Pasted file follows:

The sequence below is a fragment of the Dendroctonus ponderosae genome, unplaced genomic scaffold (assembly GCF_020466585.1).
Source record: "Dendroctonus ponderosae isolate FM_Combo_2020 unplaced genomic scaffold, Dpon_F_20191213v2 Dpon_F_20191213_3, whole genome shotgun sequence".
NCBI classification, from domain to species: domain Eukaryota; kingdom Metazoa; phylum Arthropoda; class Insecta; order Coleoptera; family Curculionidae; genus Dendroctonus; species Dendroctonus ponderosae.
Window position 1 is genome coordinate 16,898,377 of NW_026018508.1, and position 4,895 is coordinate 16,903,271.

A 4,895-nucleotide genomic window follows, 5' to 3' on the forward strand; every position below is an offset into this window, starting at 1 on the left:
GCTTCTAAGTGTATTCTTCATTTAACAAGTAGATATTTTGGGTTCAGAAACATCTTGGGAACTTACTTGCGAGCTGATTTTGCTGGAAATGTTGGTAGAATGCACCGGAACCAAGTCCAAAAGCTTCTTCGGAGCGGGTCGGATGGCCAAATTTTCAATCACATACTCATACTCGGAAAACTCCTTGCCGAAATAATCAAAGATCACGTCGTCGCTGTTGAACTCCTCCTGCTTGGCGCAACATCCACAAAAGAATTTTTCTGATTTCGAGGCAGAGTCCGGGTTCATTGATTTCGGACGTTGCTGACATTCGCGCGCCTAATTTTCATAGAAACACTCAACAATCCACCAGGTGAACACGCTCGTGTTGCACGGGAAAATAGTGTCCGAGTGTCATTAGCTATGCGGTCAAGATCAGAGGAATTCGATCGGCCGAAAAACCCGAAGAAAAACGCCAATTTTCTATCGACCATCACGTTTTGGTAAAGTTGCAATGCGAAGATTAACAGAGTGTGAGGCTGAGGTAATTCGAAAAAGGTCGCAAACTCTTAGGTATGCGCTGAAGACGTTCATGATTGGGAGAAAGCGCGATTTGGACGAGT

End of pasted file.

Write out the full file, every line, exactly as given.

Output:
The sequence below is a fragment of the Dendroctonus ponderosae genome, unplaced genomic scaffold (assembly GCF_020466585.1).
Source record: "Dendroctonus ponderosae isolate FM_Combo_2020 unplaced genomic scaffold, Dpon_F_20191213v2 Dpon_F_20191213_3, whole genome shotgun sequence".
NCBI classification, from domain to species: domain Eukaryota; kingdom Metazoa; phylum Arthropoda; class Insecta; order Coleoptera; family Curculionidae; genus Dendroctonus; species Dendroctonus ponderosae.
Window position 1 is genome coordinate 16,898,377 of NW_026018508.1, and position 4,895 is coordinate 16,903,271.

A 4,895-nucleotide genomic window follows, 5' to 3' on the forward strand; every position below is an offset into this window, starting at 1 on the left:
GCTTCTAAGTGTATTCTTCATTTAACAAGTAGATATTTTGGGTTCAGAAACATCTTGGGAACTTACTTGCGAGCTGATTTTGCTGGAAATGTTGGTAGAATGCACCGGAACCAAGTCCAAAAGCTTCTTCGGAGCGGGTCGGATGGCCAAATTTTCAATCACATACTCATACTCGGAAAACTCCTTGCCGAAATAATCAAAGATCACGTCGTCGCTGTTGAACTCCTCCTGCTTGGCGCAACATCCACAAAAGAATTTTTCTGATTTCGAGGCAGAGTCCGGGTTCATTGATTTCGGACGTTGCTGACATTCGCGCGCCTAATTTTCATAGAAACACTCAACAATCCACCAGGTGAACACGCTCGTGTTGCACGGGAAAATAGTGTCCGAGTGTCATTAGCTATGCGGTCAAGATCAGAGGAATTCGATCGGCCGAAAAACCCGAAGAAAAACGCCAATTTTCTATCGACCATCACGTTTTGGTAAAGTTGCAATGCGAAGATTAACAGAGTGTGAGGCTGAGGTAATTCGAAAAAGGTCGCAAACTCTTAGGTATGCGCTGAAGACGTTCATGATTGGGAGAAAGCGCGATTTGGACGAGT